One teacher said ‘I receive more abuse as a teacher than friends of mine who are in the police force and prison service’.
SEN teachers’ pay
Around 15% of SEN teachers in England, Wales and Northern Ireland are not remunerated appropriately for their SEN/ALN responsibilities.
Administrations in England, Northern Ireland, Scotland and Wales do not collect and publish comprehensive and accurate data on the school workforce, including data relating to SEN allowances.
|ADHD||Attention deficit hyperactivity disorder|
|ALN||Additional learning needs|
|ALNCO||Additional learning needs co-ordinator|
|ASD||Autism spectrum disorder|
|ASN||Additional support needs|
|CAF||Central assessment frameworks|
|CAMHS||Child and adolescent mental health services|
|CLPL||Career-long Professional Learning|
|CPD||Continuing professional development|
|DfE||Department for Education|
|EEF||Education Endowment Foundation|
|EHC||Education, Health and Care|
|EHCP||Education, Health and Care Plan|
|EOTAS||Education Other Than At School|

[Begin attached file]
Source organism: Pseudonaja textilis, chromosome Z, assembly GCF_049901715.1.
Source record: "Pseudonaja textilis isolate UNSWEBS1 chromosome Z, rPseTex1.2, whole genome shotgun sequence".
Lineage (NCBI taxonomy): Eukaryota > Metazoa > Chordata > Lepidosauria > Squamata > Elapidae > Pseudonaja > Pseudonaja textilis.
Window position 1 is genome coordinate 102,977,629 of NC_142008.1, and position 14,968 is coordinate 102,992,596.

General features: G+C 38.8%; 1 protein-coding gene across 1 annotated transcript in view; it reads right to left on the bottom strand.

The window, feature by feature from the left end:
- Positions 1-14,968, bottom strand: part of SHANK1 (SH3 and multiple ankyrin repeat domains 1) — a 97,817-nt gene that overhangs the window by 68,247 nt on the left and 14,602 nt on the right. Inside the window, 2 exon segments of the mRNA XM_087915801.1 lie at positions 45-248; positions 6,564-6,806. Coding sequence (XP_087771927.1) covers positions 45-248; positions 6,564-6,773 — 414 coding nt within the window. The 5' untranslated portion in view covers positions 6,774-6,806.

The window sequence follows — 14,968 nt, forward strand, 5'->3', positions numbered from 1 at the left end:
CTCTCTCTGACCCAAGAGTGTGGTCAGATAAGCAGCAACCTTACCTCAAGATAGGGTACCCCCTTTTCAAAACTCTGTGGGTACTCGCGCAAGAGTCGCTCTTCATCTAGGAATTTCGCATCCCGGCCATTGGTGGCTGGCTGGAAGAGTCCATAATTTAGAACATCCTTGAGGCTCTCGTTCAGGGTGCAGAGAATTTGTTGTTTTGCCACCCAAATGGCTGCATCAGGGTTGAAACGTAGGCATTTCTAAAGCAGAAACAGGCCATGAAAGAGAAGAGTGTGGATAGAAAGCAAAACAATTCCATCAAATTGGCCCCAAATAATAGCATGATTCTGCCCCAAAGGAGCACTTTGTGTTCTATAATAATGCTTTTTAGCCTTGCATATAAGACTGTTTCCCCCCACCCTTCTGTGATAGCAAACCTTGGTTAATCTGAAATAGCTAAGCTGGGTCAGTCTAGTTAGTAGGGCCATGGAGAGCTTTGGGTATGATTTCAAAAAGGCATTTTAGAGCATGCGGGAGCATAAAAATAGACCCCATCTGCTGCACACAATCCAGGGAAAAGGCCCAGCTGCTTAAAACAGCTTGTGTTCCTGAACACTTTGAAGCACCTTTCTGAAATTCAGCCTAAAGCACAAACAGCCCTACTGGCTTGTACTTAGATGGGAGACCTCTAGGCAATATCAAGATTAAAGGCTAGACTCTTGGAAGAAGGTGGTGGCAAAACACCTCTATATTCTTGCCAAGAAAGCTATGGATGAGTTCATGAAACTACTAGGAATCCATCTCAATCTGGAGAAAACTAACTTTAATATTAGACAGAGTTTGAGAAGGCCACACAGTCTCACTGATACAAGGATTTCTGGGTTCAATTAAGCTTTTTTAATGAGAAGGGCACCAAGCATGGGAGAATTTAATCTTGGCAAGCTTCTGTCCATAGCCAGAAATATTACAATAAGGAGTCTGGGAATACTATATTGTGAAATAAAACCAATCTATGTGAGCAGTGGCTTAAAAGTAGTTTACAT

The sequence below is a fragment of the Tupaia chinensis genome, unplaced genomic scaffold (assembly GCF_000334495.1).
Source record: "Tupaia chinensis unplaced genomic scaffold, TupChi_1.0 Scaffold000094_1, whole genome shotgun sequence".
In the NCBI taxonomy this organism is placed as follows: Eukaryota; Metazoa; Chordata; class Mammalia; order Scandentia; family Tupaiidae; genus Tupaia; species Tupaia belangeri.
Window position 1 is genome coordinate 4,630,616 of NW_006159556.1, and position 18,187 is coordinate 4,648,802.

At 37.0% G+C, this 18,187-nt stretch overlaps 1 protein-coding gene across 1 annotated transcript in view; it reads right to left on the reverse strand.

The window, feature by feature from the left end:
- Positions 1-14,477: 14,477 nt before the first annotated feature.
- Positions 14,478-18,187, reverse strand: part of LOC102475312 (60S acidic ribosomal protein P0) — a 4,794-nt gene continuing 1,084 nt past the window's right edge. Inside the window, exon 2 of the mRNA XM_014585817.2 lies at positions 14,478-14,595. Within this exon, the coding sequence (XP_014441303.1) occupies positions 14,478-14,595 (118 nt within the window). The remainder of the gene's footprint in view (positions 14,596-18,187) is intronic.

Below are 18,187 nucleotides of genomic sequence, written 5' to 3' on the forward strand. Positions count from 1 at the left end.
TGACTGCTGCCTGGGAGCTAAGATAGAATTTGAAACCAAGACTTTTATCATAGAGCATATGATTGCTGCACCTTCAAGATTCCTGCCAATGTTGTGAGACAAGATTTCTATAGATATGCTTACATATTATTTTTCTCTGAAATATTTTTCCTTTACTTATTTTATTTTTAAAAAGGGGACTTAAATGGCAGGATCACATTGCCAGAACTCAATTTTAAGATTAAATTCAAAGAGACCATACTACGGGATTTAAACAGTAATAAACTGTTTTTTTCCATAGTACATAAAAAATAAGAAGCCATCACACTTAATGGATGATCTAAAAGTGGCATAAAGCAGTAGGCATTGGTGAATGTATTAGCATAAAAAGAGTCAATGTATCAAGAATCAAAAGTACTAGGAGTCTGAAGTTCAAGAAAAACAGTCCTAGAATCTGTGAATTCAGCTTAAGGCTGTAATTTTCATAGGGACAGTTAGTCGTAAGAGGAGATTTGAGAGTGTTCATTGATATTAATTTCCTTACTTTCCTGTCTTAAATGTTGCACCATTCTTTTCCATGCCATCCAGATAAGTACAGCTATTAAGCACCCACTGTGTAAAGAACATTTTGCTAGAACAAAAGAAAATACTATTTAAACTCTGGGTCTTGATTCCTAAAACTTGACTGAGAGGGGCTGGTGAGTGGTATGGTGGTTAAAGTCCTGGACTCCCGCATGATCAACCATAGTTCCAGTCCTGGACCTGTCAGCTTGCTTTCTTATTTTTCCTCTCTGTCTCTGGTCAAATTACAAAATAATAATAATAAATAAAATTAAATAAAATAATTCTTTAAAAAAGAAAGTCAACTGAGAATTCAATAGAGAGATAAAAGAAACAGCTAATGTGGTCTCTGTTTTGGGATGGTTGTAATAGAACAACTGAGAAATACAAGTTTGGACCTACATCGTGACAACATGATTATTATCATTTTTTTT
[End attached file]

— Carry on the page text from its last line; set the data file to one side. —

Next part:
|HEI||Higher education institute|
|IEP||Individual Education Plans|
|ITT||Initial Teacher Training|
|LMT||Leadership management team|
|MLD||Moderate learning difficulties|
|MPR||Main Pay Range|
|MPS||Main Pay Scale|
|NASENCO||National Award for Special Educational Needs Co-ordination|
|NQT||Newly qualified teacher|
|PRSD||Performance Review and Staff Development|
|PRU||Pupil referral unit|
|PRU||Pupil referral unit|
|PSA||Pupil Support Assistant|
|QTVI||Qualified Teacher of Children and Young People with Vision Impairment|
|RSC||Regional Schools Commissioner|
|SEBD||Social, emotional and behavioural difficulties|
|SEMH||Social, emotional and mental health|
|SEN||Special educational needs|
|SENCO||Special educational needs co-ordinator|
|SEND||Special educational needs and disabilities|
|SfL||Support for Learning|
|SIP||School improvement plan|
|SLD||Severe learning difficulties|
|SLT||Senior leadership team|
|SPMLD||Severe, profound and multiple learning difficulties|
|STF||Specialist teaching facility|
|STPCD||School Teacher’s Pay and Conditions Document|
|SWC||School Workforce Census|
|TAF||Teacher assessment frameworks|
|TLR||Teaching and learning responsibilities|
|UPR||Upper Pay Range|
|UPS||Upper Pay Scale|